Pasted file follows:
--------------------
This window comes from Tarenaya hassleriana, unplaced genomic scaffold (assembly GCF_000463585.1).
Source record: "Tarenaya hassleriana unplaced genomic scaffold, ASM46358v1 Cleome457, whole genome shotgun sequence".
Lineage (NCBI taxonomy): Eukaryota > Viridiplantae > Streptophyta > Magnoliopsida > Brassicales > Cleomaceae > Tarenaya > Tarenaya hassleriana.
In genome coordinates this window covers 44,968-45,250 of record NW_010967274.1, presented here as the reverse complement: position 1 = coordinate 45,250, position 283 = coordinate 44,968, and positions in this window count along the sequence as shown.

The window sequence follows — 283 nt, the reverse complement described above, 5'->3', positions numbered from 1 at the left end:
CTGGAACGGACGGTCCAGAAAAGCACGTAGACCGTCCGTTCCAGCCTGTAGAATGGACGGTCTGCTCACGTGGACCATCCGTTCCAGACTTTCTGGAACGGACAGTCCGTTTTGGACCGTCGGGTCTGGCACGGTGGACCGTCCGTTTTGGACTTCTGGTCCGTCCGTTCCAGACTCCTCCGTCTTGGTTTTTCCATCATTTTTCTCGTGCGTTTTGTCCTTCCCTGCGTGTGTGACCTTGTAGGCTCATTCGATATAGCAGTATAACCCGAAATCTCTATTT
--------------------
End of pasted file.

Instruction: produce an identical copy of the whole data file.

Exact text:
This window comes from Tarenaya hassleriana, unplaced genomic scaffold (assembly GCF_000463585.1).
Source record: "Tarenaya hassleriana unplaced genomic scaffold, ASM46358v1 Cleome457, whole genome shotgun sequence".
Lineage (NCBI taxonomy): Eukaryota > Viridiplantae > Streptophyta > Magnoliopsida > Brassicales > Cleomaceae > Tarenaya > Tarenaya hassleriana.
In genome coordinates this window covers 44,968-45,250 of record NW_010967274.1, presented here as the reverse complement: position 1 = coordinate 45,250, position 283 = coordinate 44,968, and positions in this window count along the sequence as shown.

The window sequence follows — 283 nt, the reverse complement described above, 5'->3', positions numbered from 1 at the left end:
CTGGAACGGACGGTCCAGAAAAGCACGTAGACCGTCCGTTCCAGCCTGTAGAATGGACGGTCTGCTCACGTGGACCATCCGTTCCAGACTTTCTGGAACGGACAGTCCGTTTTGGACCGTCGGGTCTGGCACGGTGGACCGTCCGTTTTGGACTTCTGGTCCGTCCGTTCCAGACTCCTCCGTCTTGGTTTTTCCATCATTTTTCTCGTGCGTTTTGTCCTTCCCTGCGTGTGTGACCTTGTAGGCTCATTCGATATAGCAGTATAACCCGAAATCTCTATTT